The truth about first cousin marriages in Pakistan

Research done at Quaid-i-Azam University in Islamabad (the capital of Pakistan) states that more than half of the population of Pakistan marries their first cousin. This is a common practice globally in many cultures and countries, but it is far more common in Pakistan than in any other country with a high percentage of 55-60% marrying their first cousins. 


Consanguine marriages are not only common within Pakistan, but also a practice amongst British Pakistani communities.

Why do people do it?

For Pakistani families, marrying within the family guarantees that wealth/inheritance stays within the family and also ensures that family cultures and traditions are maintained. It is also believed that if the girl is within the family she will look after her husband's family well and with complete dedication because she has dual/several relationships with her in-laws.

Parents of the girls believe that their daughters will be treated well if she marries within the family. 

Back in the old days, in villages and small towns, where education and employment rates were lower, the chances of meeting a potential spouse were slim. So, it makes sense to marry a cousin, because there wasn't much choice.

When a person reached the age of marriage, the parents would first consider any matches within the family as that was easier than having to search for someone from an outside family. This way of marriage is called an arranged marriage, which is very different to forced marriage. See my previous article ‘The red shroud’ for more on this subject. 

Marrying a cousin out of love is very rare, but is more of a convenience.

For British Pakistanis, moving away from their hometown and leaving behind family is not easy. Many start a fresh life in the UK but eventually become fearful that they will lose their cultural values and, as a way to stay connected, they encourage or even force their children to marry back home within the family. This is an attempt to keep family ties strong and maintain family relationships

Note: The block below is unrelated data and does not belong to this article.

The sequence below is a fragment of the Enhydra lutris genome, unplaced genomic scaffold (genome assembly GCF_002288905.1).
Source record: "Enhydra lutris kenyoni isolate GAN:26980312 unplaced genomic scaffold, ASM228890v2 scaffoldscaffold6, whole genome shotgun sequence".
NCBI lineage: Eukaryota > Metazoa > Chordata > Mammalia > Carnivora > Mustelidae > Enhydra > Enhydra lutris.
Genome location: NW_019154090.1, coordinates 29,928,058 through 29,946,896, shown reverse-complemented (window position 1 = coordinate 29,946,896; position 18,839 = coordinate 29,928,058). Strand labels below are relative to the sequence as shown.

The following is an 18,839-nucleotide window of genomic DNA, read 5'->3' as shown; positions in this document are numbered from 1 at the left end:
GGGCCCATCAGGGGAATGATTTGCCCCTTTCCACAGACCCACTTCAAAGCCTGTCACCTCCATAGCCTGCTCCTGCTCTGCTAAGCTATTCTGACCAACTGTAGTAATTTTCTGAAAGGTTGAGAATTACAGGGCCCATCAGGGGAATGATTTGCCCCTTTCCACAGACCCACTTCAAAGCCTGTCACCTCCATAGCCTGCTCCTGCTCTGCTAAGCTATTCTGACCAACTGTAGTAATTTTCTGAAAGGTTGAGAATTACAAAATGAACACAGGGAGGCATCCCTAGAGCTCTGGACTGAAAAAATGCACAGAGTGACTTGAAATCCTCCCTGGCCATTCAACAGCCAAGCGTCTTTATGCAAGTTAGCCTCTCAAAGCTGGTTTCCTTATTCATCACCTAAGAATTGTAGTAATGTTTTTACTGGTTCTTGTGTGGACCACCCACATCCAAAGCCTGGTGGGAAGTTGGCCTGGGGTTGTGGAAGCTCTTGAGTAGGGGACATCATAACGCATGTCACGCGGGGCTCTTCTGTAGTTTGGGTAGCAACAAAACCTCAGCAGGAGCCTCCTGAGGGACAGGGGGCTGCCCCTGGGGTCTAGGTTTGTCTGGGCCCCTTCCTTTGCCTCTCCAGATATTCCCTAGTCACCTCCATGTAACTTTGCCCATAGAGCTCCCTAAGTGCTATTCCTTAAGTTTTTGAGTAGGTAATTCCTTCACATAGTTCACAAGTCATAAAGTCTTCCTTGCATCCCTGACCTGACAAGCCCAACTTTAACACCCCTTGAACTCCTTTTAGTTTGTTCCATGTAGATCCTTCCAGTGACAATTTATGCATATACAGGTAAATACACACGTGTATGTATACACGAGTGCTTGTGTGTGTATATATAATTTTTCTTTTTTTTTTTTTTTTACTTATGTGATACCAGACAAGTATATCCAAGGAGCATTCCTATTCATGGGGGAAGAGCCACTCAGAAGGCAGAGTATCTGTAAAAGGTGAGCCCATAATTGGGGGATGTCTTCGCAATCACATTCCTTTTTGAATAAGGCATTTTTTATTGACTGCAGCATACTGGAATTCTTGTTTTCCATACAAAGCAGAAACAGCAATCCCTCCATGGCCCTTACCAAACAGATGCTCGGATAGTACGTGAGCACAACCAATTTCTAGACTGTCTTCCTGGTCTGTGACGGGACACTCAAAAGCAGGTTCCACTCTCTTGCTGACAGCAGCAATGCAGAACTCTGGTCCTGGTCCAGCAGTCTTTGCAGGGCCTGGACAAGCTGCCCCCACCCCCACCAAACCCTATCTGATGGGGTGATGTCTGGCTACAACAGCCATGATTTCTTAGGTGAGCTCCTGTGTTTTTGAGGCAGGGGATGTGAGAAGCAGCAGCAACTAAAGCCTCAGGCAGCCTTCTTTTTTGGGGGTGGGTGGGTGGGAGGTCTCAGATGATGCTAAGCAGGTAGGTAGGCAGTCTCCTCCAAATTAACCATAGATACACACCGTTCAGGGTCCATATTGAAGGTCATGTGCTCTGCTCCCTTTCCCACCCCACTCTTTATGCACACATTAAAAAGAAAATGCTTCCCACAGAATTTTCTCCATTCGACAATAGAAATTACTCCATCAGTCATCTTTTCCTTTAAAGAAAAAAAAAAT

Others will frown upon the British culture i.e. clubbing, dating, pre-marital sexual relationships and as a way to prevent their children from engaging, consanguineous marriages will take place. 

Many in the community are unaware of the tragic consequences of cousin marriages. 

Genetic conditions can affect anyone, but the problem arises when the couple (related) both carry abnormal genes. If the baby inherits the gene from the father and the mother, in which case chances of the baby being born with genetic disorders will be higher, mental and or physical. If the baby is born healthy, then the father and mother may not carry the gene or the baby did not inherit it. 

In Bradford, one of the largest Pakistani communities in Britain, 75% of Pakistanis marry their first cousins, anywhere between 4 and 10% of the children in these families will be born with genetic abnormalities, these illnesses are often fatal. 

One-third of children with diseases caused by recessive genes will die before they turn five.

More than 70 published British scientific studies have shown that cousin marriages lead to an increased chance of having a child born with a rare genetic disorder. A significant number of these children will have serious kidney or liver problems. Many genetic and mental disorders are progressive with age and time and there is no permanent cure for these children.

With growing awareness of these facts and figures, over the past two decades, the practice of cousin marriages has reduced within some groups, but the custom continues. The older generation does not see an issue with consanguine marriages and believes that this practice keeps the bond and love intact between families.